Lionel Barber’s pick of the week

Introduction:  The banking crisis deepens as Citigroup opts for break-up and Bank of America/Merrill Lynch seeks federal funds; Israel continues to pound Gaza; Barack Obama follows Lincoln’s path to Washington for his inauguration; and a former KGB agent eyes up buying London’s Evening Standard.

And if you missed the FT or FT.com this week, you would have missed the following gems.

1) Francesco Guerrera’s scoop on the break-up of Citigroup. Our man on Wall Street was hours ahead – and right on the disposals. Francesco also wrote an entertaining potted history of Citigroup for the Analysis page on Saturday.
2) Gordon Brown’s call on banks to write down their ill-performing assets.  George Parker spotted the news line after an interview with the Prime Minister, along with Jean Eaglesham.
3) Ben Fenton and Andrew Parker’s slam-dunk scoop on Lord Carter’s report on Broadband Britain and the future of Channel Four; The FT had a head-start after Mark Thompson of the BBC’s op-ed, but Ben and Andrew beat the competition hands-down.
4) Joe Leahy’s Analysis page on the rise and fall of B Ramalinga Raju, founder of Satyam. After an eight-hour drive from Hyderabad to his home town, via the river in which he swam as a boy, Joe offered broader lessons of poor regulation, governance and improper ties between business and politicians in India.  The stinging op-ed comment by a former Indian SEC regulator was a model.
5)  James Lamont called the timing of an early election in India.  He also predicted a big role for Rahul Gandhi should Congress win.
6)  Jo Chung’s revelation that nine European banks are under investigation in New York for illegally transferring Iranian money into the US. This followed her front page story on Saturday detailing the US district attorney’s initial settlement with Lloyd’s bank.
7)  Howard Davies’ important op-ed contribution outlining the case for a single European financial regulator.
8)  Robert Shrimsley’s side-splitting Notebook on political correctness and the British Royals.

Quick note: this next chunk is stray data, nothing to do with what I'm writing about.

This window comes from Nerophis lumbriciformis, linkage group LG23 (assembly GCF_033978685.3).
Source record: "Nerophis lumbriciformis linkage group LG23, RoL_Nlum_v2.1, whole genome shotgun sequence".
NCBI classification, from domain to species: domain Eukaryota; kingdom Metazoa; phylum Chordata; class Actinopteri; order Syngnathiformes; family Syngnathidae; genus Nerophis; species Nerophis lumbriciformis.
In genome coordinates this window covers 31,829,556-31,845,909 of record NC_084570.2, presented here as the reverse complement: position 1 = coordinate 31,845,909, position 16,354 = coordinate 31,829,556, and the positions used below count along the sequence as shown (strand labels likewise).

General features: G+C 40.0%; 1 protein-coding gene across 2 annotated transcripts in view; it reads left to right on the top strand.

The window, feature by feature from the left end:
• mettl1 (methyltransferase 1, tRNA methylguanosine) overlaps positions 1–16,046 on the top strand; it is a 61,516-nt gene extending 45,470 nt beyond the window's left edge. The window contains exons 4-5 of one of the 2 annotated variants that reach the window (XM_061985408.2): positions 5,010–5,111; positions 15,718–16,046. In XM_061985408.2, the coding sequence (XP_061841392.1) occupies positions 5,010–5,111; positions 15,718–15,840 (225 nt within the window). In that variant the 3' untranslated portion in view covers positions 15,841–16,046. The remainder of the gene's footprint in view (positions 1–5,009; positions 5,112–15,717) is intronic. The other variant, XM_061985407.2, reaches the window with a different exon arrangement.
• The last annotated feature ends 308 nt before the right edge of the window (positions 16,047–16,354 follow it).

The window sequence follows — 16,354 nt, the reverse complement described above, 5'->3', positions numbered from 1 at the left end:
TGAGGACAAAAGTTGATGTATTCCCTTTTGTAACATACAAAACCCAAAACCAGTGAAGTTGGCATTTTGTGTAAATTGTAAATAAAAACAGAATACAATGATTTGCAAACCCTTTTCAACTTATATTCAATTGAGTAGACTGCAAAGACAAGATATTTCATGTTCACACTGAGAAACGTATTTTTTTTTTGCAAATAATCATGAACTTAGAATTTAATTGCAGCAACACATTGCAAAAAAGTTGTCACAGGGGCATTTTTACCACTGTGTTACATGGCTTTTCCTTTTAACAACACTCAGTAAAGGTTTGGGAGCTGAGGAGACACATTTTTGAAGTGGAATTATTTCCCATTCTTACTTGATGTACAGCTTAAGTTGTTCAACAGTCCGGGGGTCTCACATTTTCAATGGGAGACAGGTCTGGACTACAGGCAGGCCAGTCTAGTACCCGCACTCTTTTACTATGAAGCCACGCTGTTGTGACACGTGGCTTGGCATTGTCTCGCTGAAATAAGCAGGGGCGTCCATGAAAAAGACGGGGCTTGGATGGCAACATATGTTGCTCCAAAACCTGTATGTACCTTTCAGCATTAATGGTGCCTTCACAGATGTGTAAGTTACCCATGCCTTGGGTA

9)  Richard Waters’ elegant Analysis page on what Silicon Valley expects from the Obama administration – plus an imaginative graphic reworking the classic 1950s suburbia image of the American home.
10) Patti Waldmeir’s front page story on the difficulties which Marks and Spencer is facing with its Shanghai store, including its difficulty in getting bra and corset sizes right.

Bonus gem: Matthew Garrahan’s scoop on Hollywood movie studios cutting back pay packages for stars because of falling DVD sales.

The banking crisis: In the UK, Peter Thal Larsen and Jane Croft kept on top of the fast-moving UK banks story.  PTL’s mid-week background analysis was superb. In the US, Henny Sender produced a second-front scoop on hedge funds paying back investors with securities in the portfolios rather than cash.  Deborah Brewster also led the field with new numbers on hedge fund withdrawals.

Greg Farrell produced a very readable insider account of the tensions between Bank of America and Merrill Lynch executives over Merrill’s widening black on CDOs and other toxic assets. Henny delivered a well-timed scoop on the problems at the Citi hedge fund unit once operated by its current chief executive, Vikram Pandit.  Julie Macintosh and Saskia Scholtes produced excellent background reporting.

Corporate news watch: Beth Rigby and Sarah O’Connor did a fine job  untangling a huge week of reporting among retailers and spotting the wider trends. Ben Fenton, Salamander Davoudi and Catherine Belton for measured but colourful reporting on Comrade Lebedev and the Evening Standard.

Lex watch:  A terrific week’s work.  Lots of witty writing and headlines (“Sir Alexander Lebedev”) and sharp comment.  I particularly liked the note on Tesco which put some of the more bearish commentaries in perspective

Weekend FT watch: Sam Leith’s essay on Obama’s oratory was one of the finest reads of the week – terrific commission. Jancis Robinson’s wine column was relevant and readable. Books and Arts sections full of readable material, plus an eye-catching critique of how female TV stars dress. The magazine mixed shorter pieces this week -
particuarly skateboarding for the middle-aged and the Undercover Economist on traders and testosterone – but also had a good profile of  a wistful Ken Livingstone. Money and House & Home continue to give the readers excellent value for money, especially in an increasingly tricky savings market.

Europe watch: Isabel Gorst and Ed Crooks covered the Russian-Ukrainian gas with aplomb.  This was a very tricky story with both sides being, shall we say, somewhat economic with the actualite. Nikki Tait did a nice job on Czech art and the Saturday leader was a witty sign-off.

China watch: Geoff Dyer, whose unruffled judgment has been invaluable in charting a sensible analytical course through China’s downturn, wrote a series of excellent pieces on China’s 13 per cent growth in 2007 and recent outflows of capital. He also had a nice piece on the appointment of Zhang Yimou, the film director who produced the Olympic opening ceremony, with a brief to conjure up similar magic for celebrations marking the 60th anniversary of the Chinese Communist party in October.

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